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Level 2 Merchants Watch Out: Avoid Receiving a Letter from Your Acquiring Bank

This News Alert came out last year – “New MasterCard Site Data Protection rules take effect on June 30, 2012 catching many Level 2 merchants unprepared.”

Call this old news.  Regardless, Level 2 merchants are still catching up.  Elaborating on the news alert, here is the explanation.

“Effective 30 June 2012, Level 2 merchants must ensure that staff engaged in the self-assessment attend the PCI SSC ISA Program and pass the associated accreditation examination annually to continue the option of self-assessment for compliance validation. Alternatively, Level 2 merchants may, at their own discretion, complete an annual onsite assessment conducted by a PCI SSC-approved Qualified Security Assessor (QSA).”

“As of June 30, however, MasterCard began stipulating that all Level 2 merchants utilize a PCI security expert to both assess and validate their PCI DSS compliance. This change is a departure from the other major card brand (Visa, AMEX, Discover and JBC) validation requirements; up until this change, each card brand’s guidelines regarding merchant levels and validation type had been very similar.”

What does this all mean for Level 2 merchants?
The focus in 2013 has shifted drastically from Level 1 to Level 2 for compliance requirements and assessment. The risk is higher than before and if you have not completely addressed the gaps in your network environment, you should do so quickly.  One acquiring bank has clearly announced its plans and others will follow suit.  Card banks such as Visa and Master Card are approaching the merchants directly.  American Express is also sending out letters directly to merchants for their Data Security Operating Policy. (DSOP) Simultaneously, the merchant’s acquiring banks are made aware of this.

Level 2 Merchants: What should be your next steps?

  • First of all assess your merchant level correctly.
  • Quickly plan a course of action before the acquiring banks knock on your doors and set a deadline that might be impossible to meet without planned preparation.
  • Decide if you can manage a self-assessment or use a third-party QSA firm.

If self-assessment is the path you opt,

  • Start by assigning an employee who already possesses significant relevant security audit and assessment experience and has a deep understanding of data security to handle this project.
  • Pre-requisites might have to be met before the person can qualify for the Internal Security Auditor (ISA) training ISA training.
  • The personnel should understand that it is not a one-time training.  They would need to constantly review their knowledge, take tests and will be assessed on their skills and qualifications at least annually to continue their role as an ISA.
  • Use certified personnel to complete the self-assessment questionnaire. (SAQ)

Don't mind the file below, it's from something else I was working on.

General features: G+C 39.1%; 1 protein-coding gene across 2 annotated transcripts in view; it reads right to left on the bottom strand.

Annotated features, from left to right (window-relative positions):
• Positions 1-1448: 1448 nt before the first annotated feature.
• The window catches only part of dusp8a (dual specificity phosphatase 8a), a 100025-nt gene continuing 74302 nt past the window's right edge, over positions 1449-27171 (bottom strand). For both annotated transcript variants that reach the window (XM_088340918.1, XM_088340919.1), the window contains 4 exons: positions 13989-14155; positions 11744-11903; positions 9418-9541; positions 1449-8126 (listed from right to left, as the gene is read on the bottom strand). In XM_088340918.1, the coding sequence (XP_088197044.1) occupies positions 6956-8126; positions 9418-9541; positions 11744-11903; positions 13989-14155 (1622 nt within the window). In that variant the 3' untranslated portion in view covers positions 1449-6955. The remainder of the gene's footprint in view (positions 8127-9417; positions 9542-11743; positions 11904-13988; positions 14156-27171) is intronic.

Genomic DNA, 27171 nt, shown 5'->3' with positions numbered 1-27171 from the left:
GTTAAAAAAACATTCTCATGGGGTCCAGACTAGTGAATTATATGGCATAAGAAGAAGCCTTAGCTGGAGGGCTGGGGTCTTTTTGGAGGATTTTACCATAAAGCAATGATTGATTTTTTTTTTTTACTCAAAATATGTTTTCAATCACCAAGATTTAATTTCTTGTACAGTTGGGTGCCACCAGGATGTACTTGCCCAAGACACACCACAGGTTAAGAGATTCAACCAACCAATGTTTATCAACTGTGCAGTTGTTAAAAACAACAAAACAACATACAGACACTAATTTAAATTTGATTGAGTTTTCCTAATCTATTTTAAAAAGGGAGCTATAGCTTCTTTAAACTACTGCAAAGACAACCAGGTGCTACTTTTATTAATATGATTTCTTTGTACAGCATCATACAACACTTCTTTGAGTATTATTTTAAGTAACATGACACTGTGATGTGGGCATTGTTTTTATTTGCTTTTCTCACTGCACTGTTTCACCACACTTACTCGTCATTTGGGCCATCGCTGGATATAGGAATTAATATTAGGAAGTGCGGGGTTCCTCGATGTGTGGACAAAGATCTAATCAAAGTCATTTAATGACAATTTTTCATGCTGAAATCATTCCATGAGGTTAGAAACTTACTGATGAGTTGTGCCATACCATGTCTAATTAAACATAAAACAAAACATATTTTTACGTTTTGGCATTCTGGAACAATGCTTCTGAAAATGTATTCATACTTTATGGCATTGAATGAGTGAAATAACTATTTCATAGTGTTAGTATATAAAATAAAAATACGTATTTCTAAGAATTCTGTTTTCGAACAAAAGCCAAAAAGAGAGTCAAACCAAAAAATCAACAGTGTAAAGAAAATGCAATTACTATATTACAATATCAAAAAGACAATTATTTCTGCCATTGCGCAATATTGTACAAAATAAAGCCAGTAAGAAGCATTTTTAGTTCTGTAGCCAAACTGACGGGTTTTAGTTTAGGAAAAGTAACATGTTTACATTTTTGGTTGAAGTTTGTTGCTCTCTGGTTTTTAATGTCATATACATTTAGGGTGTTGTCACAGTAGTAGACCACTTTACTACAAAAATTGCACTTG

If third-party Qualified Security Assessor is the next course of action,

  • Start with a gap assessment as soon as possible.
  • Note that systematically addressing gaps will take at least 6 months if not more to get to full compliance.
  • Addressing gaps prior to bringing in a QSA has typically shown higher rates of success and lower costs.
  • Use a Security Strategist’s help to complete the SAQ.

Note: Filling out an SAQ does not mean they match up with the requirements of PCI Data Security Standard (PCI DSS) controls. However, take every required step to close the gaps and control the deficiencies. You may not know what deficiencies are still lingering unless there is a forensics investigation after a breach when these deficiencies show up.  A sincere effort to have everything in place is the best way to address gaps.

View SAQ D Attestation of Compliance Form

Why Choose Omega?
Omega ATC understands the intricacies that lie within all the requirements that Level 2 merchants need to address.  We have dealt with most likely scenarios within a Level 2 merchant’s environment such as,

  1. Working with breach situations
  2. Working under tight deadlines to help the customer meet the PCI DSS requirements
  3. Preparing the customer for an audit
  4. Engaging our Security Strategist to address each and every one of the 286+ controls of an SAQ D
  5. Managing the entire project start to finish
  6. Applying the right technology for the end result
  7. And last but not least, working with POS and back office vendors to make it all happen.

Act Now
The deadline is here and now; there is too much to be done before a QSA comes in for an audit.  If you have not been already notified by your acquiring bank, you will soon be. Getting to compliance might seem overwhelming, but Omega is here to help you every step of the way.  Call us at 636-557-777.  Visit omegasecure.com.